Communing at the speed of ‘lite’

Jack Schofield

Three leading members of the computer industry, several United States-based telephone companies and two dozen other suppliers got together at last week’s ComNet conference in Washington DC to back a new communications standard that works 30 to 50 times faster than today’s modems.

The new system, called DSL Lite, also enables phone companies to offer a permanent Internet connection. This cuts out the modem dialling and the engaged tones while allowing normal voice calls to be made on the same line at the same time.

DSL Lite is being backed by the Universal ADSL Working Group, a megaconsortium that includes Compaq, Intel and Microsoft, phone companies like Bell Atlantic, US West and MCI, and manufacturers such as Texas Instruments, Rockwell and Alcatel.

DSL Lite is a form of “digital subscriber line”, which adds extra carrying capacity to the standard copper wire between the home and the telephone exchange by using modem-like devices called multiplexors at both ends to exchange high-frequency signals that are above the band used for voice calls.

The standard DSL system can handle downloads at six megabits per second, while DSL Lite manages 1,5 megabits a second. (Uploads are slower at 128 kilobits per second.)

Compaq has announced a deal with Ameritech, a US phone giant, to use the new system for high-speed Internet trials in several cities in the US. Compaq will sell computers already equipped to use the service, and Microsoft will add software support to its Windows 98 operating system.

The Ameritech DSL Lite service costs $150 to sign up and then $60 a month, which compares with $150 to $250 a month for DSL.

DSL first attracted attention in 1994 when it was proposed as a way for phone companies to deliver video signals and thus compete with cable television suppliers. Several tried the idea.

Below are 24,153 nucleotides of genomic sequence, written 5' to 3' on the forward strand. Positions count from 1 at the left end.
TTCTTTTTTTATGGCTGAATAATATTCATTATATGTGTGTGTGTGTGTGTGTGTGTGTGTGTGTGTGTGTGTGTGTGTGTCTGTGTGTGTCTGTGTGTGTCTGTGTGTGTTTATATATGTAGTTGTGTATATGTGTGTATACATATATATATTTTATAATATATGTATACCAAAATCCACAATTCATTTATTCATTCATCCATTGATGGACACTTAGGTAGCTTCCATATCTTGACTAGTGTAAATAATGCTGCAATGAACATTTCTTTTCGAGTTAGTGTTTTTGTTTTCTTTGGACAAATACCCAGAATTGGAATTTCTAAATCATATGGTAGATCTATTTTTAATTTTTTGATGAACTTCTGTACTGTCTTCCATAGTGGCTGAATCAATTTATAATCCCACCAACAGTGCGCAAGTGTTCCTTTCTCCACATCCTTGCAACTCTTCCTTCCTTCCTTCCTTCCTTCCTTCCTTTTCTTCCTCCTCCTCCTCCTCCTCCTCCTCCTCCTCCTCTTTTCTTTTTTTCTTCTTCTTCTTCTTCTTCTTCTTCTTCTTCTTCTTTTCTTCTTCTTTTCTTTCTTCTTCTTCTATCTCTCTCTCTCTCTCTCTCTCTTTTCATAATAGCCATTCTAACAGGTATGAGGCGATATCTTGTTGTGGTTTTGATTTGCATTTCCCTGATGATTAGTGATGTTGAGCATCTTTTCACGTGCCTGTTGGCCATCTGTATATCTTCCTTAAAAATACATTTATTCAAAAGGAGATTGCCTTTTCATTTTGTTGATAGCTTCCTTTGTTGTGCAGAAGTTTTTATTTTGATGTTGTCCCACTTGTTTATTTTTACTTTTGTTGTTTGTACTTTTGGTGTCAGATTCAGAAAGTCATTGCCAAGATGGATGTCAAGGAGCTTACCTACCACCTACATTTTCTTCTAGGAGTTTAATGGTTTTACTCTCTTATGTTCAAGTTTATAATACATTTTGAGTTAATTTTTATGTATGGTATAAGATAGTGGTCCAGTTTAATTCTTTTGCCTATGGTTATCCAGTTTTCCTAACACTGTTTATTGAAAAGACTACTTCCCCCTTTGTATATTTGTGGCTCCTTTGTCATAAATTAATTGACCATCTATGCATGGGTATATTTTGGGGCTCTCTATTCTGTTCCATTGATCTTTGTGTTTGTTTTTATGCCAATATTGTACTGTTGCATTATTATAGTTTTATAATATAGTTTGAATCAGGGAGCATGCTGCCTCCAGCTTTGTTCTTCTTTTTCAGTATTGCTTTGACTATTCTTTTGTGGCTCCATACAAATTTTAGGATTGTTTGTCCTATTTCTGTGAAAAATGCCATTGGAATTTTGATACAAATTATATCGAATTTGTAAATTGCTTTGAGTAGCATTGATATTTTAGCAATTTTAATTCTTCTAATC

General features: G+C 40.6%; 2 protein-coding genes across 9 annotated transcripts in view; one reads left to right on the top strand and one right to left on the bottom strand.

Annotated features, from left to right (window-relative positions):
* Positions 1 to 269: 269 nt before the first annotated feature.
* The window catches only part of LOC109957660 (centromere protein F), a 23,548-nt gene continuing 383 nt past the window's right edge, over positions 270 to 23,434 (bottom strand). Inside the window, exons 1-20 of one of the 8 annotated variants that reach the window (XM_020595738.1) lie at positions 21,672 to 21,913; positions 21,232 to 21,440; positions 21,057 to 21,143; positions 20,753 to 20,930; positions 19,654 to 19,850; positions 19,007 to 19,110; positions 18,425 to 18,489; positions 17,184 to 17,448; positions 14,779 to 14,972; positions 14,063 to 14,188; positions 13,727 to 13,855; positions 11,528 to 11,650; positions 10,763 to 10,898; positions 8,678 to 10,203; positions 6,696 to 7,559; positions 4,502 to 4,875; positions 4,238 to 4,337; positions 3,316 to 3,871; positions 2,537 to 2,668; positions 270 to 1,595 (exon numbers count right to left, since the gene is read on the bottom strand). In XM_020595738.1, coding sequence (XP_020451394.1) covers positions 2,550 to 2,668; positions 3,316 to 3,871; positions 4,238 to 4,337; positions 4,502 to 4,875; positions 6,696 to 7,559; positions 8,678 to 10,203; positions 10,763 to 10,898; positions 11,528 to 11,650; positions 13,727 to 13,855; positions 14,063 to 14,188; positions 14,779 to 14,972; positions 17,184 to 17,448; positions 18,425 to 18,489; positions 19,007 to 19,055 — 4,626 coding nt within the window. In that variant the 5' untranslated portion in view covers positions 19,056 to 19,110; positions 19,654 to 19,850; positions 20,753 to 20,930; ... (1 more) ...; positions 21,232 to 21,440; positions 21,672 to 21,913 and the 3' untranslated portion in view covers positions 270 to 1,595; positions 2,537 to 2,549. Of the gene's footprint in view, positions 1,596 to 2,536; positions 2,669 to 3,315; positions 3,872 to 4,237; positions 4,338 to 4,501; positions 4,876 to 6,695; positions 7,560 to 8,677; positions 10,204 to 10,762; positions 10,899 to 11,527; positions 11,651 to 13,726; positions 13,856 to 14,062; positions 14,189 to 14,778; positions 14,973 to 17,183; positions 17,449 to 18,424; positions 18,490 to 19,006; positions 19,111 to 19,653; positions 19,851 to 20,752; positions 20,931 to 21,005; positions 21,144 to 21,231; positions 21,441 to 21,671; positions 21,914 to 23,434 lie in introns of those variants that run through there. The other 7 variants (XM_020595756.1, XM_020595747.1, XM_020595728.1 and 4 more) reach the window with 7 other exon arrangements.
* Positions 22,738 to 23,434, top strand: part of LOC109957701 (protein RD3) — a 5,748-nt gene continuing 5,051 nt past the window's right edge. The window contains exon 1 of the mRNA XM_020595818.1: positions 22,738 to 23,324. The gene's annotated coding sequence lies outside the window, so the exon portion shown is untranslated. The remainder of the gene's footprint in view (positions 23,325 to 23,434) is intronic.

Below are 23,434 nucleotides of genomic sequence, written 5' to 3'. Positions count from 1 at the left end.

DSL does have problems. It uses a “splitter” to collect the signal at the house and split off the portion used for making voice telephone calls. The splitter requires installation and pushes up the cost. Worse, there are no interoperability standards for all the different DSL systems under development.

DSL Lite is an attempt to deal with these drawbacks. By leaving a clear separation between the voice and data channels it avoids the need for a splitter, though this is also why it is slower than normal DSL. Also, by uniting behind a single standard, the hardware, software and service suppliers hope to avoid the incompatibilities that have dogged DSL to date.

DSL Lite has advantages over rival systems such as ISDN (integrated services digital network) and cable modems attached to cable television networks. For a start, DSL Lite’s 1,5- megabits-per-second capacity is about 20 times greater than single channel ISDN, and like a cable TV network, DSL Lite provides a permanent connection.

Of course, all these speeds are theoretical when it comes to the Internet, which at peak times may not supply data fast enough to swamp a pair of tin cans and a bit of string. High-speed connections help, but at best they move the bottlenecks “upstream” to the Internet service provider’s connections, to the transatlantic cables, to the Internet’s backbone network, and ultimately to the servers that often struggle to dish up badly written, overcomplicated Web pages.

And although DSL Lite sounds like a winner, it still has a long way to go. DSL technology is heavily dependent on sophisticated error-correction software, and its capacity to carry data depends on the thickness of the telephone wire that is already installed, the distance to the nearest exchange, and even the number of connections in the wire. DSL Lite delivers data so fast that a PC’s standard serial port can’t cope, and while Intel reckons the Universal Serial Bus fitted to many new PCs will handle it, a network card may be required for older models.

But bear in mind that phone companies move much slower than computer companies. ISDN first appeared in 1986, and a decade later it should be so cheap and convenient that everyone uses it. Instead it’s still absurdly expensive and few people do. DSL could suffer the fate of ISDN and became obsolete before it is widely used.

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